Eerily inhabiting the netherworld where a young girl’s wildest dreams become her cruelest nightmares, “Coraline” is a dark delight. Although it coarsens some of the details in Neil Gaiman’s popular 2002 children’s horror novel, this eccentric and deliriously inventive fantasy finds stop-motion auteur Henry Selick scaling new heights of ghoulish whimsy, buoyed by a haunting score that works its own macabre magic. Probably too frightening for very small tots, the PG-rated Focus Features toon deserves to be seen in all its bigscreen 3-D glory, but should also achieve family-favorite status on homevid.
“Coraline” may benefit from the added synergy of an upcoming Off Broadway musical (slated for a May 6 world premiere) and a videogame (released Jan. 27) featuring voicework by three of the film’s thesps: Dakota Fanning, Keith David and Robert Bailey Jr. The captivatingly creepy yarn also has inspired an Italian short film, an Irish puppet show, a Swedish play and a P. Craig Russell graphic novel — not bad for a book that sprung from a series of bedtime stories Gaiman told his daughters in the 1990s.
Like the novel, the film functions as a crafty cautionary tale on the perils of getting what you want, whether it’s a pair of gloves or a new family. Yet the dazzling colors and unhinged imagination of Selick’s visual palette also have the effect of rendering “Coraline’s” fantasy world that much more eye-ticklingly and dangerously seductive.
Small but spunky, with blue hair and stick-like limbs, Coraline Jones (engagingly voiced by Fanning) is an only child who feels neglected by her garden-catalog-writing parents (Teri Hatcher, John Hodgman). The three have just moved into a ramshackle old boarding house whose other tenants include two faded actresses, Miss Spink (Jennifer Saunders) and Miss Forcible (Dawn French), and a Russian acrobat (Ian McShane) who has his own rodent circus.
Where Gaiman tossed off these peculiar supporting characters with deadpan drollery, the pic somewhat ill-advisedly turns them into colorful, almost Busby Berkeley-esque sideshow attractions that are simultaneously dazzling and wearying. Selick’s script also saddles Coraline with a goth-nerd sidekick, Wybie (Bailey), a figure of eventual dramatic importance but questionable comic value.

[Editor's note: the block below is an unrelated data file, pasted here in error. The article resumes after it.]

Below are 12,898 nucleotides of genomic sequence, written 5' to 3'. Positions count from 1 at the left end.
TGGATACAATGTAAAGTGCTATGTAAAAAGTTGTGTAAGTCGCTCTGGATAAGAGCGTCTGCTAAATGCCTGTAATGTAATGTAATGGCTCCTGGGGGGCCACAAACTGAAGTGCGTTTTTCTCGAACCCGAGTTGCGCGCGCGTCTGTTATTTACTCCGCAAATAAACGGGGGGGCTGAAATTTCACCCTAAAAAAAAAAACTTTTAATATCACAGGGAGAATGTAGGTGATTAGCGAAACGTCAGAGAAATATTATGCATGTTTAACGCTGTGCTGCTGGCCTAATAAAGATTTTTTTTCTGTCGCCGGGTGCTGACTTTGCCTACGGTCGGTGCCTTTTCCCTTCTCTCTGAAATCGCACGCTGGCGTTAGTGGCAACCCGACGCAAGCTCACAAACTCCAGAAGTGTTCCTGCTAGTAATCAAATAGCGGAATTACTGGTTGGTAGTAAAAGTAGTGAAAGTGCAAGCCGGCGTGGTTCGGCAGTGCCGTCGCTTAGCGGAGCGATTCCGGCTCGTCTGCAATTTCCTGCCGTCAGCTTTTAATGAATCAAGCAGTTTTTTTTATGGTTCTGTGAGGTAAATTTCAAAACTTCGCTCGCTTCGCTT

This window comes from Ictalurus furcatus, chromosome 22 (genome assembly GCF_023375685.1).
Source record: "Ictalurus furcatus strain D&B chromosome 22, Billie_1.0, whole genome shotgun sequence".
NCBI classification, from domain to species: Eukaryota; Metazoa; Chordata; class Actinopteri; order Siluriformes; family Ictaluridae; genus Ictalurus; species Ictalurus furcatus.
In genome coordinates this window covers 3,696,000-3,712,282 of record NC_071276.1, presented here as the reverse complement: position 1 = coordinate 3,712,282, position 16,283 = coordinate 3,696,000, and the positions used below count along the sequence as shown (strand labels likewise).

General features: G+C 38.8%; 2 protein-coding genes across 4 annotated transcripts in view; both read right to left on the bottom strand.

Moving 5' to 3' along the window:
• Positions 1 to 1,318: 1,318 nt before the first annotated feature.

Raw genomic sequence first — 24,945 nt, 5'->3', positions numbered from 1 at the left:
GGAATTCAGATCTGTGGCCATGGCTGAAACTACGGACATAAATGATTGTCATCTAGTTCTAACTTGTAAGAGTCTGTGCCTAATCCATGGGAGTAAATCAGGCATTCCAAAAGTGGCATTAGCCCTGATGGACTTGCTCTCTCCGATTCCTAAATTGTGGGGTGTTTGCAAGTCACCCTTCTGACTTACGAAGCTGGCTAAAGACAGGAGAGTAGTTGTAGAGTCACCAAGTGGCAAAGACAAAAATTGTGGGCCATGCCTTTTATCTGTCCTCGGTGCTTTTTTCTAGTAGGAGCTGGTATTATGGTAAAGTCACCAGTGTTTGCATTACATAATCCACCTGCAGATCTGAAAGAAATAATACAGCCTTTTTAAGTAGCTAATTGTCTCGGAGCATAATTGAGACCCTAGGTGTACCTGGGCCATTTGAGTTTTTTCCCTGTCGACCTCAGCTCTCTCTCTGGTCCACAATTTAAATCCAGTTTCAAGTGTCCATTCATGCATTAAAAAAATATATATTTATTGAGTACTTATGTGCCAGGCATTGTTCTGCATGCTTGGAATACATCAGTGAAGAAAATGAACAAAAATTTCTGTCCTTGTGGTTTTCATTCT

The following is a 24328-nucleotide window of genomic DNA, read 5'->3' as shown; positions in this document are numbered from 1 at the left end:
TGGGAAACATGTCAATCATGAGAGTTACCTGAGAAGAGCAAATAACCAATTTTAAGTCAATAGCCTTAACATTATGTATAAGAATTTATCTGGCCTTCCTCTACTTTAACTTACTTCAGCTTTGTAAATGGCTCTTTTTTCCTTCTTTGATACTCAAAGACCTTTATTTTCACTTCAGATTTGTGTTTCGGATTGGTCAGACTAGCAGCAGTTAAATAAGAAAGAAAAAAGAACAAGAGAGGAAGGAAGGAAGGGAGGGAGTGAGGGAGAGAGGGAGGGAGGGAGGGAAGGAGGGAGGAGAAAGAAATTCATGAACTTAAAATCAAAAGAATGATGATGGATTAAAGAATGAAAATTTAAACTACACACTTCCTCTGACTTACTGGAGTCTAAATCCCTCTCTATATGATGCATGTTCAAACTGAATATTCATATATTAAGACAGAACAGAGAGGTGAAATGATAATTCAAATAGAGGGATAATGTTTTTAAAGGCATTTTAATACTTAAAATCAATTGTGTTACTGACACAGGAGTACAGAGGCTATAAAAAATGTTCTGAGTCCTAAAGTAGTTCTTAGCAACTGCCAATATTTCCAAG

The film is on surer footing once Coraline unlocks a mysterious door in the wall and finds herself in a parallel dimension that looks an awful lot like home, emphasis on the awful. This haunted house is impeccably maintained by Coraline’s “other mother,” a dead ringer for her real mother, only she’s cheery and attentive and probably smells like cookies — oh, and she has black buttons where her eyes should be. Clearly, something’s not quite right here. And when the other mother tells Coraline she must live there forever and have buttons sewn into her own eyes (“Soon, you’ll see things our way”), the chill is unmistakable.
Coraline’s other mother likes to play games and create twisted facsimiles of real-world people and places; in that respect, she and Selick have a lot in common. While this is Selick’s first toon not produced by Tim Burton (after “The Nightmare Before Christmas” and “James and the Giant Peach”), it’s very much in keeping with that filmmaker’s darkly funny spirit; even the production design bears shades of Burton’s “Beetlejuice.” The use of stop-motion, as opposed to CG or hand-drawn 2-D animation, is inspired; with its slightly stilted, frame-by-frame movements and tactile, stylized puppets, the film never lets one forget that it’s an imperfectly hand-crafted marvel — a world the other mother herself might have stitched together.
As Coraline and a helpful cat (David) engage their enemy in a battle of wits, the film keeps bursting its stylistic boundaries: A scene set at the outer reaches of this make-believe world harks back to the Looney Tunes classic “Duck Amuck,” and a later sequence brilliantly visualizes the idea of Coraline as a fly trapped in her captor’s web. As a visual experience, “Coraline” is enriched immeasurably by its sophisticated 3-D engine, which is after subtler, more immersive effects — sweeping camera movements, delineation of foreground and background — than the mere gimmick of having objects pop out from the screen.
Riffing on her “Desperate Housewives” role with a devious sense of fun, Hatcher (with the help of some nifty character morphing by the pic’s animators) makes the other mother a villain worthy of the many evil stepmoms that have preceded her. But the film’s most indelible asset is French composer Bruno Coulais’ score, a feverish singsong concoction that evokes a girl’s everyday boredom as well as the demons lurking just beyond the limits of her imagination.